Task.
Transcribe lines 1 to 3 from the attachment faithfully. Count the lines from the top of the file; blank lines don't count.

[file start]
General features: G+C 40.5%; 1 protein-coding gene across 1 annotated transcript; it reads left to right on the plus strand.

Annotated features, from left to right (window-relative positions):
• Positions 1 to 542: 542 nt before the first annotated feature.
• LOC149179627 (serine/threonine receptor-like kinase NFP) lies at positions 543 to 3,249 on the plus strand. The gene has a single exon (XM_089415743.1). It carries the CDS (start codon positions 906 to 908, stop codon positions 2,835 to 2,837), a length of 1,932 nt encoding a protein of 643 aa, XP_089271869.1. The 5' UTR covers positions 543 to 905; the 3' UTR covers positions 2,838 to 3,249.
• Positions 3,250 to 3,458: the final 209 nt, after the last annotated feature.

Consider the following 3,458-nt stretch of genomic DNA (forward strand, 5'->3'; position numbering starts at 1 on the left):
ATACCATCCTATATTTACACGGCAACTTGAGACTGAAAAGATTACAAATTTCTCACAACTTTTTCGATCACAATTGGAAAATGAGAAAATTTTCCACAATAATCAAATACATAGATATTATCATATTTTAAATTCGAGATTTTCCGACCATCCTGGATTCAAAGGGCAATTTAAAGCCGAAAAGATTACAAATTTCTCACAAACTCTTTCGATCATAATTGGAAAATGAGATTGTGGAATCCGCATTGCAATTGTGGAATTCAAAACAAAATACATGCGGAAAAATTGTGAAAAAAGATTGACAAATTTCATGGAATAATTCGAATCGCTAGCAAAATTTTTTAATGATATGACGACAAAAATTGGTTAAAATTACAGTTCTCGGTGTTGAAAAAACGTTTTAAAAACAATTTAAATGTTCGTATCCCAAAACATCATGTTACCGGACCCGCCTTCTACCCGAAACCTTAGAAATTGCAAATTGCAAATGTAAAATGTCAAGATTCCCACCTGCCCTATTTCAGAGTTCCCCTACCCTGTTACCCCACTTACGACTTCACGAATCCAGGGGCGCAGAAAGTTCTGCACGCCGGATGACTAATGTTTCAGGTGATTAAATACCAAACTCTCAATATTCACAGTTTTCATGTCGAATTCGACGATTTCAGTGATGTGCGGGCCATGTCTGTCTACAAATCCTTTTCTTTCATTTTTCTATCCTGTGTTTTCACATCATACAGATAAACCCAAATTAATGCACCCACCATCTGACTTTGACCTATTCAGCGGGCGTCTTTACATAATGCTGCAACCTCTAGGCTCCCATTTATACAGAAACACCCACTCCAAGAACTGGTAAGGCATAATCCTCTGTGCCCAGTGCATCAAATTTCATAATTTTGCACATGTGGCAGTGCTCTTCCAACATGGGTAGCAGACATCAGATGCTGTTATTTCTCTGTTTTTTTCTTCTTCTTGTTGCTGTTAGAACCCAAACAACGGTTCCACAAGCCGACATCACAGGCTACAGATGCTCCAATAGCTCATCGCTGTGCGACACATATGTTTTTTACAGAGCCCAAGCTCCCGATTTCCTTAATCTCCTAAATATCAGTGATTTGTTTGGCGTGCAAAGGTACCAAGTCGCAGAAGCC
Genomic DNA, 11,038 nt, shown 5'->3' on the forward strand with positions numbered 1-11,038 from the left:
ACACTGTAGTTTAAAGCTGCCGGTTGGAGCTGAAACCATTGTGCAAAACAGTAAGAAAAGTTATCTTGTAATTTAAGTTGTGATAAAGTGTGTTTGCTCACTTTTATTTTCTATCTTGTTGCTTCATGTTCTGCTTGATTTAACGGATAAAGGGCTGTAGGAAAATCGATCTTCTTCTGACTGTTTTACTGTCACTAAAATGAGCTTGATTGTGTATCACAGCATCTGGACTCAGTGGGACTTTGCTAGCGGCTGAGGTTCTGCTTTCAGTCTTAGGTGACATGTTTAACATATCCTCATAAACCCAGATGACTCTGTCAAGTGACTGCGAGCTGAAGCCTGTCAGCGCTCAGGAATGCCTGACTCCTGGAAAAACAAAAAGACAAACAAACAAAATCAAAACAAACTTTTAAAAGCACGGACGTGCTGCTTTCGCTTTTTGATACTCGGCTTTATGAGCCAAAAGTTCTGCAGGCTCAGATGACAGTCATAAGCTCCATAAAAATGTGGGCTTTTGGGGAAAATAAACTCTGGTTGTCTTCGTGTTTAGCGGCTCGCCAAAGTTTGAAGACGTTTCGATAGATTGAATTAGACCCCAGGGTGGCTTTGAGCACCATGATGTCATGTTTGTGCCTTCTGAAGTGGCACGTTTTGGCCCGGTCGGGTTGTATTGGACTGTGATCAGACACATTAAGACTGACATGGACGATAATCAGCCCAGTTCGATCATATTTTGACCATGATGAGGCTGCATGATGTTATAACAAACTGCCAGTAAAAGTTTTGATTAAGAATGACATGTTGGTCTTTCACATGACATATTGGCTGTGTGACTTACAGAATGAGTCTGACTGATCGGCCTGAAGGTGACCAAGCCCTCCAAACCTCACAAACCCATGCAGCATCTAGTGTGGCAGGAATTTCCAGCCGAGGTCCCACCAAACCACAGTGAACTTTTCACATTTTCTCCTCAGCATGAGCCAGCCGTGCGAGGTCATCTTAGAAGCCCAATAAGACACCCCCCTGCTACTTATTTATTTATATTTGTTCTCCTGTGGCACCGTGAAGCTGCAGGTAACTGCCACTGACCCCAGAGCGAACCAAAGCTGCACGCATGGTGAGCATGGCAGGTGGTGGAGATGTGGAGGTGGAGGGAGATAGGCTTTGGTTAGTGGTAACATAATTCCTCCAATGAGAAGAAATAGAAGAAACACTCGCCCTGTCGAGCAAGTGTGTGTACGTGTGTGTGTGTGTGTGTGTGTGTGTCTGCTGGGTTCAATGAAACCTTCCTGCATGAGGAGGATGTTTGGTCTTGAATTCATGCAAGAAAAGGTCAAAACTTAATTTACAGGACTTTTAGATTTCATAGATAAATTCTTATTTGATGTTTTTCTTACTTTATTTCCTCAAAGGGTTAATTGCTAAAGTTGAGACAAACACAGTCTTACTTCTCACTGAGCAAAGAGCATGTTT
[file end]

General features: G+C 40.5%; 1 protein-coding gene across 1 annotated transcript; it reads left to right on the plus strand.

Annotated features, from left to right (window-relative positions):
• Positions 1 to 542: 542 nt before the first annotated feature.